Indonesia's efforts against Islamic extremism

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LISA MULLINS: Right now, Hillary Clinton is touring Asia for her first official trip as Secretary of State. Today she arrived in Indonesia, the place President Obama spent much of his childhood. Indonesia is the largest majority Muslim country in the world. Mrs. Clinton praised the country for its multi-ethnic democracy and its efforts to fight against terrorism. Indonesia's had some problems with home-grown Islamic extremists, but the government has a program aimed at de-radicalizing militants. Correspondent Dorian Merina has the story.

DORIAN MERINA: When Indonesian police arrested Nasir Abas in April 2003, the 34-year-old was seen as one of the top leaders of Jemaah Islamiyah. That's the group responsible for the deadly bombings in Bali in 2002. At first, Nasir refused to speak with the police � but then they did something that surprised him.

NASIR ABAS: They ask my favor to assist them, to help them to stop the crime � to stop the violence.

MERINA: Slowly, the police gained his trust and Nasir decided to help them. He went into the country's prisons to try to persuade other radicals to renounce violence. Nasir's efforts are part of a government de-radicalization program that began shortly after the Bali bombings. Ansyaad Mbai is the head police coordinator for counter-terrorism. He says the program has two parts.

ANSYAAD MBAI: First is targeting the terrorists who are in police custody and in prison, and secondly, is to address the broader community which terrorists support.

MERINA: Many observers say the first part has had some success. As evidence, they point to the fact that Indonesia hasn't suffered a major terrorist attack in more than three years. But Ansyaad Mbai admits the government hasn't made much headway on Part 2.

MBAI: As long as the radical ideology cannot be neutralized the terrorists will exist.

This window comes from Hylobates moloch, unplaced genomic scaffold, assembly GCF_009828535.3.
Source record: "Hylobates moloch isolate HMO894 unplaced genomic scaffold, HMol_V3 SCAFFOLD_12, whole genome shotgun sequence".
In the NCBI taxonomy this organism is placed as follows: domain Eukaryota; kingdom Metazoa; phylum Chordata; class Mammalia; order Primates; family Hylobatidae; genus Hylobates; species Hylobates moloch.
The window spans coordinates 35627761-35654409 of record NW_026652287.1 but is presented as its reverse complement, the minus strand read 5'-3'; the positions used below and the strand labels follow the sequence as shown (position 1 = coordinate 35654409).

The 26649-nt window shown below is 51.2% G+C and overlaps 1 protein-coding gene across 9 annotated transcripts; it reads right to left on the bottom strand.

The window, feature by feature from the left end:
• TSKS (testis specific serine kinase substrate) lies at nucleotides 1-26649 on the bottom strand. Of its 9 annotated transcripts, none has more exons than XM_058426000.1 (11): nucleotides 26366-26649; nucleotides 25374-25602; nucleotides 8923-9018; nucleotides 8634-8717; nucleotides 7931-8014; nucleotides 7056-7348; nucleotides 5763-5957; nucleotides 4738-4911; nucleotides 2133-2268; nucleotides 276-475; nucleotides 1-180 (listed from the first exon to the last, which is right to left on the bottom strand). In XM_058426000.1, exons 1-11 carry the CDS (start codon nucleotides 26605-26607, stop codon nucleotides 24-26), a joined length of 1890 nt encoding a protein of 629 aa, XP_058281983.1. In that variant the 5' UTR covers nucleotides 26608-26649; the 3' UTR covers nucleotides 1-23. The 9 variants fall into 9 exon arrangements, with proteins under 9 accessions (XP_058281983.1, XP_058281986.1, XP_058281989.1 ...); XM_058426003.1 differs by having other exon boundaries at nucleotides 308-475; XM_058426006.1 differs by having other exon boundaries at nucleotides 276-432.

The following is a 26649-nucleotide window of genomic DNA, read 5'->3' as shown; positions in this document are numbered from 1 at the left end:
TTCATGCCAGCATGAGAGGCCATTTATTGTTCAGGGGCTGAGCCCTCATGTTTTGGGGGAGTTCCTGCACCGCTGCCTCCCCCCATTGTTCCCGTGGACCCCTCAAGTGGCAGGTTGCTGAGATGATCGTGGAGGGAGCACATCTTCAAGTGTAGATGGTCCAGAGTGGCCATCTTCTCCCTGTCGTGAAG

MERINA: He says what's needed now is a focus on the rural communities, especially the country's 15,000 Islamic boarding schools, or pesantrens. For many Indonesians, these religious schools offer the only chance for an education. Many pesantrens are associated with mainstream Islamic groups that condemn violence, but some preach a fundamentalist strain of Islam. This is the Al Mukmin School in central Java. Boys in blue trousers and white button-down shirts dash to the water fountains, then they slip off their sandals to enter the mosque. One of the school's founders is Abu Bakar Bashir, the man believed to be the spiritual leader of Jemaah Islamiyah. And all three of the men convicted in the Bali bombings have ties here. The school's current Director is Ustadz Wahyuddin. He says he supports the goals of Islamist groups like Jemaah Islamiyah, but not necessarily their methods. Asked if he feels responsible for the violent actions of past students, he says no. �I don't feel responsible,� he says. �Not if they've already graduated.� The school's leaders have recently pledged to work with a local university on a new program aimed at ending religious violence. Eko Prasetyo directs the program. He says one issue is how insular pesantrens can be, so he leads students and teachers on outings beyond the pesantren gates. �They live in a homogeneous society. Unfortunately, they meet the same people, same places, same religious doctrine. They never see what happens in society. We introduce that reality is complex � not only black and white, good and bad.� Kyai Maman has absorbed that lesson. He runs the Al-Mizan pesantren in Cirebon, West Java. �At first, I was just like any other young pesantren student. My ideas were hardline and I was narrow-minded and I always thought that I was right. � Kyai Maman says the violent riots after the fall of Suharto in 1998 made him begin to question his views. Now, his pesantren teaches tolerance. But Kyai Maman's efforts have met resistance. At a rally for religious pluralism in Jakarta last year, Kyai Maman was attacked by hardline groups. He bows his head to show where they hit him with wooden sticks. He says he believes moderate Islam is the future of Indonesia, but radical Islam still has the power to destroy the community. For The World, I'm Dorian Merina, Jakarta, Indonesia.